Nancy’s finger grazed along the edge of Sharon’s panties. Her legs parted. Her breath caught in her throat.

“Yes. Please.” She closed her eyes.

Maybe it was the moon, something about Charon that had infected the others, and now infected her. Maybe it was simply feeling small and alone on the edge of the solar system. How could she know without running tests and experiments? There was so much about this world that they didn’t know yet. Either way, did it really matter?

Nancy’s lips grazed Sharon’s thigh and she gasped. Strong, masculine hands slid up her shirt and she surrendered to their touches.


Communication with the Veil was restored three days later. Angie Tran contacted them.

“Charon Base, this is Veil command. Come in.”

Sharon crossed the main room of the habitat. Around the edges were the six chambers that led to their personal rooms. Everyone was back at work, at least during the regular work shifts. They still paired off in the evening, the pairings changing each night. Sharon activated the holographic screen.

Angie Tran appeared. “Sorry we’ve been out of touch, Sharon. Terra Blackstone was visiting from Diaspora Base on the moon.”

Blackstone? That wasn’t possible. “Excuse me?”

“Yes, they’ve developed a new communications technology. It eats up a lot of bandwidth, but allows real-time holographic communication. We’re working on our own initiator up here. How do things stand there?”

They had all agreed not to bring up the incident with the Veil. They all were fine, and further analysis of the water ice mined failed to show any presence of unknown microorganisms.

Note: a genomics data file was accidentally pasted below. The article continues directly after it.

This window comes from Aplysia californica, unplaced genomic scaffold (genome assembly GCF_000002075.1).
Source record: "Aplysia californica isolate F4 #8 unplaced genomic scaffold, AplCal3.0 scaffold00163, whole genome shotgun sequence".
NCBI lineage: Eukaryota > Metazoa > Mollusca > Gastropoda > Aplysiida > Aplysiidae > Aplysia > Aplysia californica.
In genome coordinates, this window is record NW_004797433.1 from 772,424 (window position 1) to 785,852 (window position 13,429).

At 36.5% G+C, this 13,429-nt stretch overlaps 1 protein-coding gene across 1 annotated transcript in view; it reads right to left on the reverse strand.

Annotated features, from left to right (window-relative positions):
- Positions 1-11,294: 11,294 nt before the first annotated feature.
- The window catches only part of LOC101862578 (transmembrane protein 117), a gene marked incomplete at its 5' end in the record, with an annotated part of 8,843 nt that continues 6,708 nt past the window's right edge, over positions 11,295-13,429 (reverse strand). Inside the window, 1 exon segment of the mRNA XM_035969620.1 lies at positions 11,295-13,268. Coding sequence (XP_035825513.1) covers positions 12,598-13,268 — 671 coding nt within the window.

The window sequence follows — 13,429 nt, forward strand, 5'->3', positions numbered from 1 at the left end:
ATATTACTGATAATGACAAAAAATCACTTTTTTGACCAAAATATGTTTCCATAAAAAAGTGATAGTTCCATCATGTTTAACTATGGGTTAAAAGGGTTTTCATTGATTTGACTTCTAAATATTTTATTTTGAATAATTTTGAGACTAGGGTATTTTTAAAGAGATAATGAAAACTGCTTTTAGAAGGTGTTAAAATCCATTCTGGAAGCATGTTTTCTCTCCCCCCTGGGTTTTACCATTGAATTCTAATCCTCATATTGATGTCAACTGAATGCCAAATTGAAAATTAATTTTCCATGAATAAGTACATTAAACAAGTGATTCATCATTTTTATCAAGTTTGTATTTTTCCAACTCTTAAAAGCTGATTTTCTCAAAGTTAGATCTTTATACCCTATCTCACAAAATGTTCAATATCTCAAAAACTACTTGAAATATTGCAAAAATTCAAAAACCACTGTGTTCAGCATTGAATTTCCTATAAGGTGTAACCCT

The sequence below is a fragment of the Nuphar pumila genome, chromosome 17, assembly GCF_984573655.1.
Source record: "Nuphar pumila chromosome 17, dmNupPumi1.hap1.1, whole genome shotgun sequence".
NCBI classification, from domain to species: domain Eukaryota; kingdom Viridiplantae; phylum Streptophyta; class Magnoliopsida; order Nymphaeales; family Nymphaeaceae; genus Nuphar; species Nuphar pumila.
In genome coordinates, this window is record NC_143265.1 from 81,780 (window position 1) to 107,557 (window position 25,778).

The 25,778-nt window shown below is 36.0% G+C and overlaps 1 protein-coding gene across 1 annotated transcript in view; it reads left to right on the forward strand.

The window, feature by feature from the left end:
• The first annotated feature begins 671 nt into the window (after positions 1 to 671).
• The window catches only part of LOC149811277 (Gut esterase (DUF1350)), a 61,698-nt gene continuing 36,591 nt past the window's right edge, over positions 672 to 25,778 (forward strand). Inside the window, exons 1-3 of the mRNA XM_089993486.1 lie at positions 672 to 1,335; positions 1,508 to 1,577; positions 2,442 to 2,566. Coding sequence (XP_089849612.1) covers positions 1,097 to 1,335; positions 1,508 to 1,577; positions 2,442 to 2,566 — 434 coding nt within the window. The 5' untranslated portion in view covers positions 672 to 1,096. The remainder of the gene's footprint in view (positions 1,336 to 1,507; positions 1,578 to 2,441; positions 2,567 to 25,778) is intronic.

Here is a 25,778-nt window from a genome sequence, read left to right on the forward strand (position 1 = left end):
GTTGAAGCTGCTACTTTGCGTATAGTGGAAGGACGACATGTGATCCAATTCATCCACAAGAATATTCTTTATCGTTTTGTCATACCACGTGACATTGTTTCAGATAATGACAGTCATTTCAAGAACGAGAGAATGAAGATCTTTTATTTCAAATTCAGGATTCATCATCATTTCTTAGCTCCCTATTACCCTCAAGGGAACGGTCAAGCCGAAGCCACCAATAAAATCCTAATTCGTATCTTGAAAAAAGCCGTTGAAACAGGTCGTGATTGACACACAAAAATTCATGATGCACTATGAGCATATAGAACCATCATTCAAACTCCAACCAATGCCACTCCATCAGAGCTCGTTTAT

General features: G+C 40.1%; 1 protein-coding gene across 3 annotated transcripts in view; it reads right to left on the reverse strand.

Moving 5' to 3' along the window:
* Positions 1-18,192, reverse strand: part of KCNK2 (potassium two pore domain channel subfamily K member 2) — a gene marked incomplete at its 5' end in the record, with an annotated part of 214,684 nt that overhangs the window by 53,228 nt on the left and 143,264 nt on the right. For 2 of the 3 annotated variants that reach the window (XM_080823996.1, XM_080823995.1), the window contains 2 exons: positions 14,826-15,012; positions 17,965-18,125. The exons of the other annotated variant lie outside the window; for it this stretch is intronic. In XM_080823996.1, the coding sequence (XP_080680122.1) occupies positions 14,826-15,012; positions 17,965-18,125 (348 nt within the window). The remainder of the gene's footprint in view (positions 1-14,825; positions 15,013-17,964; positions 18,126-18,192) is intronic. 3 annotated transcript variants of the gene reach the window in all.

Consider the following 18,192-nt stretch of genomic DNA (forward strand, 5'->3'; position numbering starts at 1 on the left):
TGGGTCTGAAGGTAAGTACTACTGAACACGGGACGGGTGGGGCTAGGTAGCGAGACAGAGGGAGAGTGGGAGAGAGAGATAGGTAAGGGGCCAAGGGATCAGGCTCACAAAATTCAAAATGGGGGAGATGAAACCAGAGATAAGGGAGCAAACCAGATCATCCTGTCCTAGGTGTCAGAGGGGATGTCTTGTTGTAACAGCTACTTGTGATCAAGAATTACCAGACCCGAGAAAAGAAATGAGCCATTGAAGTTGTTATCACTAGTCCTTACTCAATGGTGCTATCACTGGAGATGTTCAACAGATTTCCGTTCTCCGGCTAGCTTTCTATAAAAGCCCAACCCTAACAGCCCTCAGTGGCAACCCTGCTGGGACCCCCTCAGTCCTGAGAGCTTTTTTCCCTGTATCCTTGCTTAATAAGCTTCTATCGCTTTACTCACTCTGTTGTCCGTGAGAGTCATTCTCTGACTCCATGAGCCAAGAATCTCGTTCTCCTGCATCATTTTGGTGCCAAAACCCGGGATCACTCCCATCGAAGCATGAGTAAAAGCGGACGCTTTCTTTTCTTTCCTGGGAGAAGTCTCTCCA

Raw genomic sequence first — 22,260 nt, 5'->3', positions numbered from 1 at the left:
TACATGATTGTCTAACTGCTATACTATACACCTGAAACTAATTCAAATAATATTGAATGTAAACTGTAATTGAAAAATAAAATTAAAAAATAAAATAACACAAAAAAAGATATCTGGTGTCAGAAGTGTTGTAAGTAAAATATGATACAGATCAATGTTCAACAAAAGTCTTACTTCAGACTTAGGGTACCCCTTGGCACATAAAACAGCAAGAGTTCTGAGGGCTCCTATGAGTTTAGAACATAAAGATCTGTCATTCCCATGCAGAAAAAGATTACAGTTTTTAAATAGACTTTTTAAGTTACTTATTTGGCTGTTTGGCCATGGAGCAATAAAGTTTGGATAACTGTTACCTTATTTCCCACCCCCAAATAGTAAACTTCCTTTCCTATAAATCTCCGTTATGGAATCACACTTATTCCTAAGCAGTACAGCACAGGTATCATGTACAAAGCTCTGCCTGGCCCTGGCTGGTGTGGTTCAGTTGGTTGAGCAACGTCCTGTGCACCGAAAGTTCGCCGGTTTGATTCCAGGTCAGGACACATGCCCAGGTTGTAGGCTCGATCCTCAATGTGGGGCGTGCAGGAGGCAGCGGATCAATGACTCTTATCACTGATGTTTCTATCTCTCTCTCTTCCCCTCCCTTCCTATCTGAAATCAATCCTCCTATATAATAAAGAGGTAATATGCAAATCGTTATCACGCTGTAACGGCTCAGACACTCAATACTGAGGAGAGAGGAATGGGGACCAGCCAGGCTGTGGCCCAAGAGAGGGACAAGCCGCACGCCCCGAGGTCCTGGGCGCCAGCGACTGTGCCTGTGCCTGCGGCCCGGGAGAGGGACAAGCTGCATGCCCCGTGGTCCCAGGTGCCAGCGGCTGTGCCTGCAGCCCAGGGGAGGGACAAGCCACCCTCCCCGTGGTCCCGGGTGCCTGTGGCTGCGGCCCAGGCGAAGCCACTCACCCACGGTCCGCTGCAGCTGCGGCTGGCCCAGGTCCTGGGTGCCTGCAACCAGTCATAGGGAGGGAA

“We’re fine,” Sharon said. “Our survey is progressing well.”

“Glad to hear it. We’re going to start plans to establish a permanent presence on Pluto. I’ve discovered something there that we can’t explain yet. I’d like your help with it.”

“You’re abandoning Charon?”

Angie shook her head. “No. We need Charon’s water. Pluto can supply nitrogen and methane we need, between the two worlds we have an opportunity to build our new future.”

“In that case, if it’s okay, I’d like to lead up the efforts here on Charon.”

“As you wish. I’d still like your input. I’ll forward you everything as we get it.”

“I’d appreciate that.”

“Okay.” Angie smiled. “I’m glad our communications blackout didn’t cause any problems. We’ll be in regular touch after this.”

“That’d be good,” Sharon said. “Thank you.”

They ended the call.

Boyd was over at the kitchen station, a pot steaming as he worked with Terry to fix dinner. Sharon rocked back in her chair. Charon was home now. More people would come and join them. This was her world, her family, and her future.

4,793 words

Author’s Note

This story is the 11th weekly short story release, and the 11th Planetary Bodies story. It’s the companion piece to Touching Pluto, because it made sense to me to write a binary story to the main story. Interestingly, this was also the first story published in the series, appearing in WMG Publishing’s Fiction River: Moonscapes anthology.

I’m releasing each of these stories, one per week, here on my website. Eventually I’ll do standard e-book releases when I am satisfied that I can create the cover art that I want for the books. In the meantime I’m enjoying these weekly releases.

If you’re interested in longer works, feel free to check out my novels through the series links at the top of the page. Check back next week for another Planetary Bodies story. Next up is Haumea Exultant.